Wearables work: a personal journey with Fitbit

Wearables, those weird little devices that sit in a pocket or strap round a wrist and keep an eye on what we're up to, are undoubtedly one of this years bigger tech stories. It's the internet of things come to life, little bits of every day technology that suddenly seem much smarter than they ought to be. I've been keeping a eye on them for some time, but always at a distance, until some personal changes led to me exploring them a little closer.

To cut a longer story shorter, I needed some patching up. I managed to break some of myself - again - so it was back to theatre for some cut and paste, and I'm not talking about the sort of theatre with ice creams. Anyone who's ever been through that themselves will know that the doctors seems to have something of an obsession with weight, so I was weighed as usual ... and was found wanting. The figure was a bit larger than I was expecting. It was a lot larger than I was expecting. I knew I was a little bigger than I should have been, and yes perhaps the trousers were a little tighter than usual, but ... I'm sorry ... how much did you say that was again??

So I was overweight. Actually, it was worse than that, given a few more pies I'd be crossing the BMI border into obese before too long. It was obviously high time to do something about this, but what? Well, I'm techy, let's face it - so it had to be a tech solution. Time to see what this wearable lark really meant in practice.

Fitbit Aria
I had a look at the options, Nike (since left the party), Fitbit, Withins, Jawbone, etc. Fitbit seemed to have the best combination of hardware and software for my needs, so I jumped in deep into the wearables pool. First up, a Fitbit Aria scale - that just confirmed the horrible truth. Next then, a Fitbit One. Discrete little pocket tracker, with a good reputation and reasonable accuracy. Joining it all together, the Fitbit App for Android.

So that was back in March. It's now June. How have I faired? Put it this way, I'm not overweight anymore.

Fitbit One
Now I don't want to reflect on the hardware and software particularly, though I do think the Fitbit tech is very well made and perfect for the job. Can't exactly do a comparative analysis, as the Fitbit technology is all I've used, but it does do what all good tech should do - it just works. You don't have to worry about configuring this, and installing that, you can actually get on with the two things that are proven to reduce weight - increase activity and cut intake. That's what I did, and hey presto, now I'm not overweight.

So the big question from this blogs point of view is - what role did the technology play in all this? It didn't provide the initial need or intention, that came from me. It didn't provide the increased activity or the cut in intake, that was me as well. What it did provide was a mirror for those aspects of my life which matched those those crucial areas - increased activity and reduced intake. It allowed me to see visually, and explore analytically, how well my intention and my actions were impacting my goals on a day to day basis. It took the abstract, and it make it visible.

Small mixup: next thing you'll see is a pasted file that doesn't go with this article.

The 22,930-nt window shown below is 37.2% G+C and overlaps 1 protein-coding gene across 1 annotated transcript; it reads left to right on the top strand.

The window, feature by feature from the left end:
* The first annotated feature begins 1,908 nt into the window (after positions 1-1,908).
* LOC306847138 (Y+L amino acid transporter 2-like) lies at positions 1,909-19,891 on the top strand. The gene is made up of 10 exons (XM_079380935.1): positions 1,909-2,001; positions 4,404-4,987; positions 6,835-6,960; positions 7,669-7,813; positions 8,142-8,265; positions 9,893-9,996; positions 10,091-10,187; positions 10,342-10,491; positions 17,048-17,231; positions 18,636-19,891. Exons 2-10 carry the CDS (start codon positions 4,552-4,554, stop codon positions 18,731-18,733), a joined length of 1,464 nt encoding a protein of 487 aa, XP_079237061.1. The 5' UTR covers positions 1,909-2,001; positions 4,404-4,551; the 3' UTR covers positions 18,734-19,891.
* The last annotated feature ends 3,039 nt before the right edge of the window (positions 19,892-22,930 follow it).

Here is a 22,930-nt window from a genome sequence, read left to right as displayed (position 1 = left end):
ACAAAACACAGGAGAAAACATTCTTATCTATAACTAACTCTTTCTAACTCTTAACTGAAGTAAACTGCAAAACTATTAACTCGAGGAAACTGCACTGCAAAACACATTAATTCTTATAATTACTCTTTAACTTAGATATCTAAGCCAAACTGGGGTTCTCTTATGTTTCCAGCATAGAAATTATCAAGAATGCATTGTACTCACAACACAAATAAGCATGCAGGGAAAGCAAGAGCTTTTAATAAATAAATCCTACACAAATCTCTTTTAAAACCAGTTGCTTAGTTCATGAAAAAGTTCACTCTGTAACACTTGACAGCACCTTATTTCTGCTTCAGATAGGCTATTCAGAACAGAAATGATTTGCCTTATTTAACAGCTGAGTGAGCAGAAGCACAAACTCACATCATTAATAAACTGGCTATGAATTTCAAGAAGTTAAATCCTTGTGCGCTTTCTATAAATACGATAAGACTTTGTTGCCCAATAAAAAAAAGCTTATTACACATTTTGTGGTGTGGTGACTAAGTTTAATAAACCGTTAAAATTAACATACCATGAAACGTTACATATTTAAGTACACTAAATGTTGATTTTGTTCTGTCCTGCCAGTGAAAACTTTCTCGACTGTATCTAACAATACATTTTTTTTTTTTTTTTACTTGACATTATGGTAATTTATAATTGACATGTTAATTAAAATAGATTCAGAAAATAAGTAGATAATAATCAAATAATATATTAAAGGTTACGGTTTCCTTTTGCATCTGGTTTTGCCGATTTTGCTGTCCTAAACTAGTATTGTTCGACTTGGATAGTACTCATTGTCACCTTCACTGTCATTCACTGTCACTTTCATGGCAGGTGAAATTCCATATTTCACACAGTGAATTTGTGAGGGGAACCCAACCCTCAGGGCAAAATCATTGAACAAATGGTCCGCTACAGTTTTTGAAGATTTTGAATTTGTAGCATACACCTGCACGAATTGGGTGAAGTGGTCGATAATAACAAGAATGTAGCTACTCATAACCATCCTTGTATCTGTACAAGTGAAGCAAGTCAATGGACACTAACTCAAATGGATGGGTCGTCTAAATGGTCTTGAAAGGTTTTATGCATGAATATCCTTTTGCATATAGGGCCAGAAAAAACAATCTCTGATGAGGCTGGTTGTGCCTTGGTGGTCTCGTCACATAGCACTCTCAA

The concept of mirroring has cropped up in my research as well, the idea that what technologies give us - what a specific technology "provides or furnishes" to use the language of affordances, is a mirror on to ourselves. The digital place created by the Fitbit technology, reflected back to me through the app on my various devices or though my web browser, connected me to a simulation of my progress which provided ongoing motivation and direction. It let me know how much I had done, and also let me know how much I had yet to do, on a daily basis. You could say the embedded cognition within the technology, the thoughts of those who understand these issues wrapped up in clever computer algorithms, was constantly with me: advising, recommending and prompting me every time I had to make a decision about whether to walk or take the bus, have the cake or the apple, eat a salad or some pasta. That kind of support is invaluable when trying to reduce weight - and the level at which I was receiving it would be impossible without the technology.

More and more I tend to think of technology as digital places, not just tools but entirely new places that we experience through our screens - but these are digital places that are effectively the embedded cognition of individuals, real people with real talent and expertise. They are never generic techs, they are the digital embodiment of their creators - with all their brilliance, and flaws, all their insight and fallabilities (is that a word?). Techs are good not because they are good techs, but because they are made by good people.

Anyhow, I'm off to celebrate not being overweight. Which probably means by the time you read this, I'll be overweight again :-) But with the help of my digital mirrors, I'm confident I'll be back into 'normal' again soon, and I intend to stay there!

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